The attitude toward security by employees is worsening according to results from a survey conducted by ESET.

Back in 2014 a similar survey asked employees if they reused passwords across accounts. At the time, 56 percent of employees admitted to doing this.

Fast forward to 2018 and 75 percent of employees surveyed admitted to reusing passwords across accounts.

One might think that the younger work force would be a bit wiser when it comes to security but in fact ESET reports that 87 percent of respondents between 18 and 25 admitted to duplicating passwords. Nearly 50 percent of respondents reuse passwords across work and personal accounts.

The practice of shadow IT is also growing at an alarming rate according to the survey.

Shadow IT is defined as “the use of IT-related hardware or software by a department or individual without the knowledge of the IT or security group within the organization. It can encompass cloud services, software, and hardware,” according to Cisco.

As relates to this survey, 31 percent of respondents admitted to deploying software without the authorisation of the IT department. This is a 20 percent increase from 2014.

What’s more is that 55 percent of respondents say that the IT department is a source of inconvenience.

“Even in the absence of malicious intentions, however, intentionally skimping on security adds to the range of myriad risks that not only large organisations face at present,” chief executive officer at ESET South Africa, Carey van Vlaanderen.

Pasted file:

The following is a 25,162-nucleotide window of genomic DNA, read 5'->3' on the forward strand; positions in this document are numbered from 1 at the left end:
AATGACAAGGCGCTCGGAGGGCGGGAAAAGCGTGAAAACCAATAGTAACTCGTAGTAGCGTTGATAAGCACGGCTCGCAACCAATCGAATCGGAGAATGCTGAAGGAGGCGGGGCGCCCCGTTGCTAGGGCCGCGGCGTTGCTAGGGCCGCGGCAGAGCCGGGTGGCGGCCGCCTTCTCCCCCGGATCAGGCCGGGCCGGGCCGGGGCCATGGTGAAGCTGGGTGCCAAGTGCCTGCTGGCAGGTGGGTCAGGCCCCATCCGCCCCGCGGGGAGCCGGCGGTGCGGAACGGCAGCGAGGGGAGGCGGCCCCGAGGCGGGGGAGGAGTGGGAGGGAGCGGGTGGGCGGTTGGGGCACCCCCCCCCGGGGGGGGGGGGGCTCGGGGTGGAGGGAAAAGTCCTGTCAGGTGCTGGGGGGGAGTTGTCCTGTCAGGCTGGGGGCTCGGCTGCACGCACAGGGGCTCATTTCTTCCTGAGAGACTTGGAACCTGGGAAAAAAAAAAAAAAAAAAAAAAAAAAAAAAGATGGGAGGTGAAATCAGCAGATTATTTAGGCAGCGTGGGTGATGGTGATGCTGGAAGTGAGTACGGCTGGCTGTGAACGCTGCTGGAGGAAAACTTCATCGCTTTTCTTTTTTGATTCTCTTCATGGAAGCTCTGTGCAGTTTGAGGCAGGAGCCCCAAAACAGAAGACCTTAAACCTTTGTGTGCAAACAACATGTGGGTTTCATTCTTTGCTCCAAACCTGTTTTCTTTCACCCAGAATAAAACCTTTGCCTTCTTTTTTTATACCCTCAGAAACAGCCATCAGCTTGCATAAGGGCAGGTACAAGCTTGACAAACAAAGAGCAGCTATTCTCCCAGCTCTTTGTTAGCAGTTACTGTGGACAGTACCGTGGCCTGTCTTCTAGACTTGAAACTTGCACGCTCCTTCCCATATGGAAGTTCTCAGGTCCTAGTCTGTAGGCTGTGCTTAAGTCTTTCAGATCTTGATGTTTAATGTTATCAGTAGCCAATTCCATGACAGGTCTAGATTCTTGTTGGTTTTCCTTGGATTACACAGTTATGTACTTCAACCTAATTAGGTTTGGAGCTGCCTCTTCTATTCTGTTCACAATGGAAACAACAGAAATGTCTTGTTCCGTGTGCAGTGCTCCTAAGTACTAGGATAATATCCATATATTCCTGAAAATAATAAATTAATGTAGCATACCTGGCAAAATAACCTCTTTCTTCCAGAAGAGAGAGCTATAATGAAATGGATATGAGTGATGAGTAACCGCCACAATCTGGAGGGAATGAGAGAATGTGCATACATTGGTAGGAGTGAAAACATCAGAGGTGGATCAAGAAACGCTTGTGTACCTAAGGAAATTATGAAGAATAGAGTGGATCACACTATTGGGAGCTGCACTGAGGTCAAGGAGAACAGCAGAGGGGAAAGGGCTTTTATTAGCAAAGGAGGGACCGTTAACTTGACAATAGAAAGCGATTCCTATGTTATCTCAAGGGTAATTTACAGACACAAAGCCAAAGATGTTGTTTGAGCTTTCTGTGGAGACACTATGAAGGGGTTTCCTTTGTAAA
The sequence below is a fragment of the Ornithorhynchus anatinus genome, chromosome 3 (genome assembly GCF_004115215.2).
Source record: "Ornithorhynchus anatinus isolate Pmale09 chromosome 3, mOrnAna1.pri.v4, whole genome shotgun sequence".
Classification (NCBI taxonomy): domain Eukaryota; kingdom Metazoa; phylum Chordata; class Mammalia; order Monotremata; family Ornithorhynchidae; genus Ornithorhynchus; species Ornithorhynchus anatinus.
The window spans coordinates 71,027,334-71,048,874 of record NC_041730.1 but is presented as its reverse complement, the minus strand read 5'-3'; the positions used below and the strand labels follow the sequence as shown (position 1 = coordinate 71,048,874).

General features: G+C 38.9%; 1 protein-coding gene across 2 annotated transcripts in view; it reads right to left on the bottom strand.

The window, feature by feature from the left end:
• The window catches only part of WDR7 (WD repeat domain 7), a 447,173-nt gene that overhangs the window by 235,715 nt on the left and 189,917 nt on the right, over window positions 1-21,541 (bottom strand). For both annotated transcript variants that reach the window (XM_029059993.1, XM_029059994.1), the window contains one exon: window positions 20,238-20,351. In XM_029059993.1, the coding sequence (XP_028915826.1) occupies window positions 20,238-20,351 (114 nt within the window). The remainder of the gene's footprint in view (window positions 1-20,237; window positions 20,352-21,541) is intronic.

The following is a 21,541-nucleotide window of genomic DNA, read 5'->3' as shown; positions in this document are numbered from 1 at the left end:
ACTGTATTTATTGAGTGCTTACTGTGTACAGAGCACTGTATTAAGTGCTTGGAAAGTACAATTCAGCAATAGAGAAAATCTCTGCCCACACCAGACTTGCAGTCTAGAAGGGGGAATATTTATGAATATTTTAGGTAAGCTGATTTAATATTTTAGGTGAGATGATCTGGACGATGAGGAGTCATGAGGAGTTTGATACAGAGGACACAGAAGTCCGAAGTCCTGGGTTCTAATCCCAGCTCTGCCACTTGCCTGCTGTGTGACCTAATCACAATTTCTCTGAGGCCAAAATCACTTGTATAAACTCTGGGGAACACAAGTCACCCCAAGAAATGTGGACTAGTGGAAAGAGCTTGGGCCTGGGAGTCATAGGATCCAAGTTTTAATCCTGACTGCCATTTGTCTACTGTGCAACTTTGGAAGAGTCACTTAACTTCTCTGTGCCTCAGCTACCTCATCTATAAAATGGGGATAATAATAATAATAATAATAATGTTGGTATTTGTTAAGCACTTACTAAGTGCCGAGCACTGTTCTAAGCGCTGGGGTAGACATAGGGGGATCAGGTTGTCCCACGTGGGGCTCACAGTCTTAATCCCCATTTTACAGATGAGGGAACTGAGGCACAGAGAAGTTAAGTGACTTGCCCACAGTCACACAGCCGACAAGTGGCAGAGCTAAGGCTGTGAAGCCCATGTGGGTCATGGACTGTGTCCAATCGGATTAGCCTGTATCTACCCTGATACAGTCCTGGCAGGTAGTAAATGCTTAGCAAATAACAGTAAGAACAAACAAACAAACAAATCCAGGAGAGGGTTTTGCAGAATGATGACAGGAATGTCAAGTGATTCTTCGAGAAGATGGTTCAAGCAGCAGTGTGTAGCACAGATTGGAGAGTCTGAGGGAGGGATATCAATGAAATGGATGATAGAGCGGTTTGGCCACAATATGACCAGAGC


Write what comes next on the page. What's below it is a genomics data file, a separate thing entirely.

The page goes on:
“This is unfolding against the backdrop of challenges introduced by ongoing digital transformation and efforts of businesses to keep up with the requirement of today’s digital era,” she adds.

The disconnect between IT departments and employees is worsening and employees must be educated about the dangers of reusing passwords and deploying software without IT’s approval.

In fact the rift between the employees and the IT department is so bad that 13 percent of respondents said they would not alert the IT team if they suspected they had been hacked. Building off of that, 49 percent of employees surveyed said they would blame IT in the event of a cyberattack executed by way of an employee being hacked.

Everybody in a firm has a role to play in security and while the buck might stop at the IT department for some, perhaps companies should be spending a bit more time explaining what responsibilities an employee has when it comes to cybersecurity.

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